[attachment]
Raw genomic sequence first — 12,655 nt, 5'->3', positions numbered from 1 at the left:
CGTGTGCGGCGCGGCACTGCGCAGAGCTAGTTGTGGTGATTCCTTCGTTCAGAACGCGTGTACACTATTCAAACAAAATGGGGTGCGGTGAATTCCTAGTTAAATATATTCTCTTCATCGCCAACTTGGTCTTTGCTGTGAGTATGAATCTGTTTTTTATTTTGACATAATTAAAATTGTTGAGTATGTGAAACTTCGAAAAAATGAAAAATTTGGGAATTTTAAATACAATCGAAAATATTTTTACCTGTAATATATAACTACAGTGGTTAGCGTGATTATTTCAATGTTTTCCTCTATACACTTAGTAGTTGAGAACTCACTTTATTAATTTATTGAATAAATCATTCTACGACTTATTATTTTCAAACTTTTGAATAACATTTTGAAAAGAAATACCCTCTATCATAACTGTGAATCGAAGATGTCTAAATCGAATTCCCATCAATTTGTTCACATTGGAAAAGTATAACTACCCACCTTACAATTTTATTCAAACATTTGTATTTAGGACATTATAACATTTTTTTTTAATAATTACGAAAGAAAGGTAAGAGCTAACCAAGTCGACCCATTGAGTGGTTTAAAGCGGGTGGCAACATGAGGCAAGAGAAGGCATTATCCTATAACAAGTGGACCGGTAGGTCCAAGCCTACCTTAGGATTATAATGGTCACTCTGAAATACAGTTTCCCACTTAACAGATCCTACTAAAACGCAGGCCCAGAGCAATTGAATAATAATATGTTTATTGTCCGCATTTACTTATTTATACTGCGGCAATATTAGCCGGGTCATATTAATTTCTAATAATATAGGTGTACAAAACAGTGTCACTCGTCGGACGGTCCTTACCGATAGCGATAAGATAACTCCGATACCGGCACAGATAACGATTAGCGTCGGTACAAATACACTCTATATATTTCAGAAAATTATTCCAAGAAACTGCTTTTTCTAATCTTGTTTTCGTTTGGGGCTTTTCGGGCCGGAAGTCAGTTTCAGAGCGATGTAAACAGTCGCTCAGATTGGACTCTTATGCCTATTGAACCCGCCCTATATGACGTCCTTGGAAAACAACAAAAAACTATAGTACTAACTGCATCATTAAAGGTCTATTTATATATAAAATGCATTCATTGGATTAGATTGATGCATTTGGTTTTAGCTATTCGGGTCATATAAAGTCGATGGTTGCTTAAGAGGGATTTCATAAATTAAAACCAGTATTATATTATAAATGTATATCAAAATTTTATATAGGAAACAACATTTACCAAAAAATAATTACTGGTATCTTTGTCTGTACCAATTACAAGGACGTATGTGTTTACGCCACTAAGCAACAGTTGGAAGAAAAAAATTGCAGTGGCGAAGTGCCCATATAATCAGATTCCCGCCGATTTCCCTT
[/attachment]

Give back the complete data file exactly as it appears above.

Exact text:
Raw genomic sequence first — 12,655 nt, 5'->3', positions numbered from 1 at the left:
CGTGTGCGGCGCGGCACTGCGCAGAGCTAGTTGTGGTGATTCCTTCGTTCAGAACGCGTGTACACTATTCAAACAAAATGGGGTGCGGTGAATTCCTAGTTAAATATATTCTCTTCATCGCCAACTTGGTCTTTGCTGTGAGTATGAATCTGTTTTTTATTTTGACATAATTAAAATTGTTGAGTATGTGAAACTTCGAAAAAATGAAAAATTTGGGAATTTTAAATACAATCGAAAATATTTTTACCTGTAATATATAACTACAGTGGTTAGCGTGATTATTTCAATGTTTTCCTCTATACACTTAGTAGTTGAGAACTCACTTTATTAATTTATTGAATAAATCATTCTACGACTTATTATTTTCAAACTTTTGAATAACATTTTGAAAAGAAATACCCTCTATCATAACTGTGAATCGAAGATGTCTAAATCGAATTCCCATCAATTTGTTCACATTGGAAAAGTATAACTACCCACCTTACAATTTTATTCAAACATTTGTATTTAGGACATTATAACATTTTTTTTTAATAATTACGAAAGAAAGGTAAGAGCTAACCAAGTCGACCCATTGAGTGGTTTAAAGCGGGTGGCAACATGAGGCAAGAGAAGGCATTATCCTATAACAAGTGGACCGGTAGGTCCAAGCCTACCTTAGGATTATAATGGTCACTCTGAAATACAGTTTCCCACTTAACAGATCCTACTAAAACGCAGGCCCAGAGCAATTGAATAATAATATGTTTATTGTCCGCATTTACTTATTTATACTGCGGCAATATTAGCCGGGTCATATTAATTTCTAATAATATAGGTGTACAAAACAGTGTCACTCGTCGGACGGTCCTTACCGATAGCGATAAGATAACTCCGATACCGGCACAGATAACGATTAGCGTCGGTACAAATACACTCTATATATTTCAGAAAATTATTCCAAGAAACTGCTTTTTCTAATCTTGTTTTCGTTTGGGGCTTTTCGGGCCGGAAGTCAGTTTCAGAGCGATGTAAACAGTCGCTCAGATTGGACTCTTATGCCTATTGAACCCGCCCTATATGACGTCCTTGGAAAACAACAAAAAACTATAGTACTAACTGCATCATTAAAGGTCTATTTATATATAAAATGCATTCATTGGATTAGATTGATGCATTTGGTTTTAGCTATTCGGGTCATATAAAGTCGATGGTTGCTTAAGAGGGATTTCATAAATTAAAACCAGTATTATATTATAAATGTATATCAAAATTTTATATAGGAAACAACATTTACCAAAAAATAATTACTGGTATCTTTGTCTGTACCAATTACAAGGACGTATGTGTTTACGCCACTAAGCAACAGTTGGAAGAAAAAAATTGCAGTGGCGAAGTGCCCATATAATCAGATTCCCGCCGATTTCCCTT